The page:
In its Fiscal 2021 State budget, the New York Legislature codified a ban of hydraulic fracturing (“fracking”) in New York State. Previously, Governor Cuomo and his predecessor had instituted a ban by gubernatorial initiative, leaving open the possibility of reversing course in the future. The codification of such a ban into law means it would take an act of the State Legislature to reverse it - a much tougher process.

While the New York fracking ban has had little real impact on natural gas development in the Northeast (except to New York’s Southern Tier counties of Broome and Chemung, who sit upon rich shale gas deposits that could bolster their economy but are unusable), in recent years Governor Cuomo has gone further in implementing a so-called “Green Agenda.” Using a little known section of the Federal Clean Water Act called the Section 401 Clean Streams Certification, Cuomo has blocked the construction of interstate gas pipelines previously approved by the Federal Energy Regulatory Commission, the agency charged with rationalizing decisions made on interstate energy commerce. Cuomo’s actions have made both the New York City metropolitan area and New England dangerously exposed in times of energy needs, as pipelines are the cleanest and most efficient means of transporting natural gas and oil, but a ban on pipelines in New York means the gas and oil cannot reach New England through the most direct route possible.

Governor Cuomo didn’t stop there. Despite policies like the above that severely limit the importation into and  use of natural gas in New York State, his government plans to shut down the two remaining reactors of the Indian Point Nuclear Power Plant in Westchester County, New York, which currently provide about 25% of New York City’s energy needs. The first reactor is set to be mothballed this month.

From where will New York get the energy to replace Indian Point? The Governor talks about using offshore wind farms, hydroelectric power from Canada, and other sources, but they remain theoretical – and there are many impediments to any of them eventually becoming reality.  It would not be a stretch to wonder if the Governor is entrusting New York State’s energy needs to hope and wishful thinking. If so, there couldn’t be a worse time to do so.

If Downstate New York needs one thing right now, it’s reliable energy. Nothing would turn the current COVID-19 calamity into a catastrophe quicker than rolling blackouts. To date, from an energy perspective New York has been fortunate. The general economic downturn combined with the oil price war between Russia and Saudi Arabia both have depressed demand for energy and driven down its price. In addition, the COVID-19 outbreak followed a mild winter as the Northeast warmed into spring. But things easily could have gone the other way, and still can.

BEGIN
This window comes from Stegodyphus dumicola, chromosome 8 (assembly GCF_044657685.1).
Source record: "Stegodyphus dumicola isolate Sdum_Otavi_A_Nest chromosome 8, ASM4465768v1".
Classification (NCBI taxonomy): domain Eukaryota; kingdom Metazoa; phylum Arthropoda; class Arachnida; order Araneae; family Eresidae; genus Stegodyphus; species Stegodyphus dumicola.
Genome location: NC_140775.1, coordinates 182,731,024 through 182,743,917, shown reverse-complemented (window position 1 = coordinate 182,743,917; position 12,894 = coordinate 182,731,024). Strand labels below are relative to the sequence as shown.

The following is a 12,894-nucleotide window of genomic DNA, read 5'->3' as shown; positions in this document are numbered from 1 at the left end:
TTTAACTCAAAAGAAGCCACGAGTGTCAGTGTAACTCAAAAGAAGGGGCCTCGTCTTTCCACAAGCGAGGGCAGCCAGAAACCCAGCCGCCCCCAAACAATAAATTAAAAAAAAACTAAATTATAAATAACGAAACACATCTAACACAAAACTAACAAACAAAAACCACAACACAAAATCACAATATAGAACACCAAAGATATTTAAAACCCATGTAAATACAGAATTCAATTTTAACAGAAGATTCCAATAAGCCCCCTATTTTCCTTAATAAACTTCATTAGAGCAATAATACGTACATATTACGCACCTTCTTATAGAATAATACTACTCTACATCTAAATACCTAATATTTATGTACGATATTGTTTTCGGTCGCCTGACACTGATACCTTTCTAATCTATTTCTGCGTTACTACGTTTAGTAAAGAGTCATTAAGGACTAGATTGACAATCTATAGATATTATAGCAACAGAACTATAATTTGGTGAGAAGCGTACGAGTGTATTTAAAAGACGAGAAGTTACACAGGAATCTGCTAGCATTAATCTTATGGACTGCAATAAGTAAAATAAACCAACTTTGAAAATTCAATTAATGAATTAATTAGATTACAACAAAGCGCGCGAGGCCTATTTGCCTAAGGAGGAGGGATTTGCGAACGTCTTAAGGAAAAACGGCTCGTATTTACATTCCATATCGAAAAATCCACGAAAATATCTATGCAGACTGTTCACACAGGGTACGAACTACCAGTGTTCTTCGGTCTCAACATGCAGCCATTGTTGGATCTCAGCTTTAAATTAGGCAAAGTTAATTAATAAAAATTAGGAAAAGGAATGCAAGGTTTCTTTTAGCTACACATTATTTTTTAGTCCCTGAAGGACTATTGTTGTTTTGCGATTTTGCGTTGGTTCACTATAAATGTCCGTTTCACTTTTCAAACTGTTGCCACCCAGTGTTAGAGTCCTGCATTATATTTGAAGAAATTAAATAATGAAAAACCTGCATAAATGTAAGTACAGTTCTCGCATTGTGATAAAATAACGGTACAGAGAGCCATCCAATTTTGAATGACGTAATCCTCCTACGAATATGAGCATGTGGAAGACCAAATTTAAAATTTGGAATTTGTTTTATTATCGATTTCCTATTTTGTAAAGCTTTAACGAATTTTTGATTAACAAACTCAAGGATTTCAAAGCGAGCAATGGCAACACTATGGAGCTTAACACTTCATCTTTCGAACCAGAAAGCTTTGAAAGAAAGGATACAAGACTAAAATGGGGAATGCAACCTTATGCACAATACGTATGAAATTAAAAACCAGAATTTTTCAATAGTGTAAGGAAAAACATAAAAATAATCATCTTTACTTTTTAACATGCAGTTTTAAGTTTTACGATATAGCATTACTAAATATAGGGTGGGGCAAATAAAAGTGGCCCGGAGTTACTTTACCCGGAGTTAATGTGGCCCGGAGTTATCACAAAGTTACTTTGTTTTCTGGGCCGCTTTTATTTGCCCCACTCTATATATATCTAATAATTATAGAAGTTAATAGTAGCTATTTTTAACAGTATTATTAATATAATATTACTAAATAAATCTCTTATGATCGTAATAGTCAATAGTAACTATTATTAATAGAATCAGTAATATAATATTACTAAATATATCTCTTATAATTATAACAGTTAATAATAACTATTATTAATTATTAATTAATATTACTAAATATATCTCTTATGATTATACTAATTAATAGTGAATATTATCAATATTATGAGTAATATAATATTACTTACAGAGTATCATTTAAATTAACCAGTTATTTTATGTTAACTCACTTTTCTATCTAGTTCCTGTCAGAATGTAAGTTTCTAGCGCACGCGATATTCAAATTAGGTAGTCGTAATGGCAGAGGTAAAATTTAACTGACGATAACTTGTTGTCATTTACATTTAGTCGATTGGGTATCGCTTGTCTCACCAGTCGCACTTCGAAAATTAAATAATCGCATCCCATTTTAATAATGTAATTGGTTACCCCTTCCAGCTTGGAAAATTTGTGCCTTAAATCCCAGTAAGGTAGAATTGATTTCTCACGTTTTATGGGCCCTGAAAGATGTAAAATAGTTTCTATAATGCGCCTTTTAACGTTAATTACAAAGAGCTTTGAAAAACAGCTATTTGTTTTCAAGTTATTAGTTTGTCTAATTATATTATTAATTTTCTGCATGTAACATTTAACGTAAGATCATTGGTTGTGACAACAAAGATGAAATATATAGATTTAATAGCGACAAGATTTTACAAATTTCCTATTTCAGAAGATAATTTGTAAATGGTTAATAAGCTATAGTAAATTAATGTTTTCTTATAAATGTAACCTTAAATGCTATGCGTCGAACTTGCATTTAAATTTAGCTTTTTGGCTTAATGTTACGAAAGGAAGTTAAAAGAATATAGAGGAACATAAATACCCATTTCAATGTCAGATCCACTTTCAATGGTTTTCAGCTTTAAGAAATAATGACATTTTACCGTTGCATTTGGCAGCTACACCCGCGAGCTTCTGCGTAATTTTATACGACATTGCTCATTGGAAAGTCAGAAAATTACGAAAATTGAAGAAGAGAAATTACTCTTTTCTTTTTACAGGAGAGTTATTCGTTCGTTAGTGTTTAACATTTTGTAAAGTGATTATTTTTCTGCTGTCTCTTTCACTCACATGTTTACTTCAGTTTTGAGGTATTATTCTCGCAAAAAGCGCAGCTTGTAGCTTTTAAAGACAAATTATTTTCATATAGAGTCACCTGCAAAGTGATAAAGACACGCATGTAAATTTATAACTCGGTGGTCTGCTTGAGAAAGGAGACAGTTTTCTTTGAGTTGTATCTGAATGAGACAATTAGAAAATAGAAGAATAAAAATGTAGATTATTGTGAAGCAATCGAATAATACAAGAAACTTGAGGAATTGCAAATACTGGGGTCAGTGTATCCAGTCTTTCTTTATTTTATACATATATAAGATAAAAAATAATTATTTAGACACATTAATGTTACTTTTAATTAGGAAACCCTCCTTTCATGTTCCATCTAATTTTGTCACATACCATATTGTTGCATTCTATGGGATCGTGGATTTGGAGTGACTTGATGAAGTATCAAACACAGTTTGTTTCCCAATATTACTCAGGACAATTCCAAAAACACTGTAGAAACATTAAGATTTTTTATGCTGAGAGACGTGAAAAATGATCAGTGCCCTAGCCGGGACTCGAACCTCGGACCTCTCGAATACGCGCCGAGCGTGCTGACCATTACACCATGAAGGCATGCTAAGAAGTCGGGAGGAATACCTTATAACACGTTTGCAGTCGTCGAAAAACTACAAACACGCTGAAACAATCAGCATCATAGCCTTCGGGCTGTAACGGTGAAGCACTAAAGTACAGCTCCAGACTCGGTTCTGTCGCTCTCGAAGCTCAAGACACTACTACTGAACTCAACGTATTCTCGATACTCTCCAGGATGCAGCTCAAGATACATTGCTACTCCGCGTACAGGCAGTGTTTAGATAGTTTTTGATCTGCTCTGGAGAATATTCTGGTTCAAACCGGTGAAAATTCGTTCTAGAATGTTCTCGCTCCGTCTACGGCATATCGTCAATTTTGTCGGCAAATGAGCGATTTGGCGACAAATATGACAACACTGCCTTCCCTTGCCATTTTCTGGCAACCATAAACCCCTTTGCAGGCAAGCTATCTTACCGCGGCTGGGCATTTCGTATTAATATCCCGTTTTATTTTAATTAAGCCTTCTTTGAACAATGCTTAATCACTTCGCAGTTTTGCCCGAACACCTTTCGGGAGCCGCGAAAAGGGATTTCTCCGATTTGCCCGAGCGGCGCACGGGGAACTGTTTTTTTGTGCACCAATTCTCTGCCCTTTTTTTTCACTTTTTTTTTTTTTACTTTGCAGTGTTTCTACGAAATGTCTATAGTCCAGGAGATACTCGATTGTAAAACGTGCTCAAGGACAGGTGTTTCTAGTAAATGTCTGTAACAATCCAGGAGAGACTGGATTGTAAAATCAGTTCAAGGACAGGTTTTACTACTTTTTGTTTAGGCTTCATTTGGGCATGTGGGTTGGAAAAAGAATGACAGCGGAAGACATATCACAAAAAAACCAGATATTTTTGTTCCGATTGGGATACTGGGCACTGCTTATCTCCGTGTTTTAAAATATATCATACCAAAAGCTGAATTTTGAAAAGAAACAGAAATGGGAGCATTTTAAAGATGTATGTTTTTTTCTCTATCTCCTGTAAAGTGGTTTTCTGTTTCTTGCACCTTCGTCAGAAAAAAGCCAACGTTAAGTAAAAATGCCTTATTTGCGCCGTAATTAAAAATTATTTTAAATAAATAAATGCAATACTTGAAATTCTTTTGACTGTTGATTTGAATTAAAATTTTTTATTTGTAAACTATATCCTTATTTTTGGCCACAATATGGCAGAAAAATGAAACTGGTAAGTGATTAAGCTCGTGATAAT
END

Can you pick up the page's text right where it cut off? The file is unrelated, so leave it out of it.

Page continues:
Saudi Arabia's mercurial ruler Prince Muhammed Bin Salman and Russia's Vladimir Putin seemed on the verge of creating their own energy axis prior to the current spat. Nothing prevents them from doing so in the future. Should they agree on a production cut to stabilize the oil markets, and should the natural gas and oil bottlenecks caused by Governor Cuomo's pipeline policies help bankrupt American shale producers, which always remains a possibility in a severely collapsing economy wrought by COVID-19, then once again the United States could be at the mercy of foreign energy suppliers with their own political agendas for our indispensable energy needs.

Further, should the Coronavirus problem continue and even get worse as we head into periods where we need greater energy for air conditioning or heat, the current economic damage will only be magnified by the large energy costs we so far have avoided. To take it to the extreme, should New York, as in 2018, need to import energy from Russia despite having the world's richest natural gas fields three hours away in the Marcellus Shale region, who's to say if Putin will come to the rescue, and if he does what price would he charge?

None of this is out of the question or fanciful. The Spanish Flu epidemic of 1918 hit in three waves lasting from March 1918 to the summer of 1919. China already seems to be starting a second wave of COVID-19. During the first wave in the United States, Andrew Cuomo has taken a difficult situation handed to him and handled it well. Should it hit again, this time with no Indian Point providing nuclear power, no gas pipelines or in-State fracking providing natural gas power, and few American energy producers available to offset the cost of foreign energy, Governor Cuomo may have some real explaining to do.